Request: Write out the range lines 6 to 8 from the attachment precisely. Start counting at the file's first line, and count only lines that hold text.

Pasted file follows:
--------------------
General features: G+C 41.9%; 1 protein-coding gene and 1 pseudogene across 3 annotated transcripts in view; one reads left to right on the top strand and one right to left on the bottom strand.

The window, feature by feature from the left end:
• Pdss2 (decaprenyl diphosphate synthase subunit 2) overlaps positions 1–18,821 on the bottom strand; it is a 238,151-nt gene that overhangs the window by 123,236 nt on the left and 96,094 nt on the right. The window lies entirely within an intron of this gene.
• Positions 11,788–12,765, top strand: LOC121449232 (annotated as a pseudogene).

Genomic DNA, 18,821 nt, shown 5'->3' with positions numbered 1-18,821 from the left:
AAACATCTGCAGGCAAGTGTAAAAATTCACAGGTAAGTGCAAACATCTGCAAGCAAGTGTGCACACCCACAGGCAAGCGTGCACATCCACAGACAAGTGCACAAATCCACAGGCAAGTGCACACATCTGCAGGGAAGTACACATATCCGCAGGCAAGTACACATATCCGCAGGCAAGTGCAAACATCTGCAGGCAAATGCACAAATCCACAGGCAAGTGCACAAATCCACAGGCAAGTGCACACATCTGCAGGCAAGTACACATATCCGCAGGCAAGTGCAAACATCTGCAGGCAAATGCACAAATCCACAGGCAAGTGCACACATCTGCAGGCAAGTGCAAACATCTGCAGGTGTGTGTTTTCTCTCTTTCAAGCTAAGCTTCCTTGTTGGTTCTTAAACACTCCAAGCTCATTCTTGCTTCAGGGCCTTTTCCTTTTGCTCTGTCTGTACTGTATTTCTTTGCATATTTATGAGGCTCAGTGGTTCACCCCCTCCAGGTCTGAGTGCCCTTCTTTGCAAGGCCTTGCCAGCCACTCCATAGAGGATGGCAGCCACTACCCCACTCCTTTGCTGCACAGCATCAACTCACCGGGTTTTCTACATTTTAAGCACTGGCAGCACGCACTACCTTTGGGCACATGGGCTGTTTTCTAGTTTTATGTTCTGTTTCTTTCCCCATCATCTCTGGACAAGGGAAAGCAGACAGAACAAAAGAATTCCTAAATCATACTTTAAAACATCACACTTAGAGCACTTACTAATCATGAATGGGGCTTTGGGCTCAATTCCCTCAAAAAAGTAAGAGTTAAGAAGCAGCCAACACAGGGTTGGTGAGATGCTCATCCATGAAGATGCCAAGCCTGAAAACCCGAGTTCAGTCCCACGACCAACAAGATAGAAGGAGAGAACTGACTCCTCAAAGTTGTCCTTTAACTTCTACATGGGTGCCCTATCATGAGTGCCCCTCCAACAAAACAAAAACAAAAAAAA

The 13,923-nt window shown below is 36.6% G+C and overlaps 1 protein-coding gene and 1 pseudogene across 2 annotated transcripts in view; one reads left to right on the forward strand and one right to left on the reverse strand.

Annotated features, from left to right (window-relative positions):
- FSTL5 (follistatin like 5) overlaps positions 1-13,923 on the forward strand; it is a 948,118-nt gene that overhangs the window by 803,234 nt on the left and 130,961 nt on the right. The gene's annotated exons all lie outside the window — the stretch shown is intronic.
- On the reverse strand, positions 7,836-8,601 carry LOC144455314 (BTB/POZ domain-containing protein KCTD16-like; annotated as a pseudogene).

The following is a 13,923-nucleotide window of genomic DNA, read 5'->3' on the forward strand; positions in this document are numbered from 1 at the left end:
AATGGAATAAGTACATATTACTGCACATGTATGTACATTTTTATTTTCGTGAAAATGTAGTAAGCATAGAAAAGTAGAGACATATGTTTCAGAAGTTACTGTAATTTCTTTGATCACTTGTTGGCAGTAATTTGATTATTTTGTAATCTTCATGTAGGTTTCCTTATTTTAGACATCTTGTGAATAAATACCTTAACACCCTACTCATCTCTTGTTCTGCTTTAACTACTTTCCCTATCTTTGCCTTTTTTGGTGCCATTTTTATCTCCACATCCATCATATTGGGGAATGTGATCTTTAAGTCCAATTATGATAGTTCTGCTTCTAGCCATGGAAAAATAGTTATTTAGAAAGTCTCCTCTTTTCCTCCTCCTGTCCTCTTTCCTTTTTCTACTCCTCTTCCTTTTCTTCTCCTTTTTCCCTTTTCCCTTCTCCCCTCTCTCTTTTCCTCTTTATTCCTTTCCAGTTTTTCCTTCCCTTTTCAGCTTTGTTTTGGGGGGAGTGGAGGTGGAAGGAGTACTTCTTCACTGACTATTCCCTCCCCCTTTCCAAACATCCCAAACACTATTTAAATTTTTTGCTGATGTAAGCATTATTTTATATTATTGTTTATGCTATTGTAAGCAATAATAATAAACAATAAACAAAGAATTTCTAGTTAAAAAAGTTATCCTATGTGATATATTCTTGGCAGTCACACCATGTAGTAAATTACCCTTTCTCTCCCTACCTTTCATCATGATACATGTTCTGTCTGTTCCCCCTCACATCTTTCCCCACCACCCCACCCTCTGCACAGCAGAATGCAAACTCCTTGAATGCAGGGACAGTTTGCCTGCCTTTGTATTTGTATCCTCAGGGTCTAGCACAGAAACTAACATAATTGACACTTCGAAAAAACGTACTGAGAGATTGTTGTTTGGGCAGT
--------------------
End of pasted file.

AAACATCTGCAGGCAAGTGTAAAAATTCACAGGTAAGTGCAAACATCTGCAAGCAAGTGTGCACACCCACAGGCAAGCGTGCACATCCACAGACAAGTGCACAAATCCACAGGCAAGTGCACACATCTGCAGGGAAGTACACATATCCGCAGGCAAGTACACATATCCGCAGGCAAGTGCAAACATCTGCAGGCAAATGCACAAATCCACAGGCAAGTGCACAAATCCACAGGCAAGTGCACACATCTGCAGGCAAGTACACATATCCGCAGGCAAGTGCAAACATCTGCAGGCAAATGCACAAATCCACAGGCAAGTGCACACATCTGCAGGCAAGTGCAAACATCTGCAGGTGTGTGTTTTCTCTCTTTCAAGCTAAGCTTCCTTGTTGGTTCTTAAACACTCCAAGCTCATTCTTGCTTCAGGGCCTTTTCCTTTTGCTCTGTCTGTACTGTATTTCTTTGCATATTTATGAGGCTCAGTGGTTCACCCCCTCCAGGTCTGAGTGCCCTTCTTTGCAAGGCCTTGCCAGCCACTCCATAGAGGATGGCAGCCACTACCCCACTCCTTTGCTGCACAGCATCAACTCACCGGGTTTTCTACATTTTAAGCACTGGCAGCACGCACTACCTTTGGGCACATGGGCTGTTTTCTAGTTTTATGTTCTGTTTCTTTCCCCATCATCTCTGGACAAGGGAAAGCAGACAGAACAAAAGAATTCCTAAATCATACTTTAAAACATCACACTTAGAGCACTTACTAATCATGAATGGGGCTTTGGGCTCAATTCCCTCAAAAAAGTAAGAGTTAAGAAGCAGCCAACACAGGGTTGGTGAGATGCTCATCCATGAAGATGCCAAGCCTGAAAACCCGAGTTCAGTCCCACGACCAACAAGATAGAAGGAGAGAACTGACTCCTCAAAGTTGTCCTTTAACTTCTACATGGGTGCCCTATCATGAGTGCCCCTCCAACAAAACAAAAACAAAAAAAA

The 13,923-nt window shown below is 36.6% G+C and overlaps 1 protein-coding gene and 1 pseudogene across 2 annotated transcripts in view; one reads left to right on the forward strand and one right to left on the reverse strand.

Annotated features, from left to right (window-relative positions):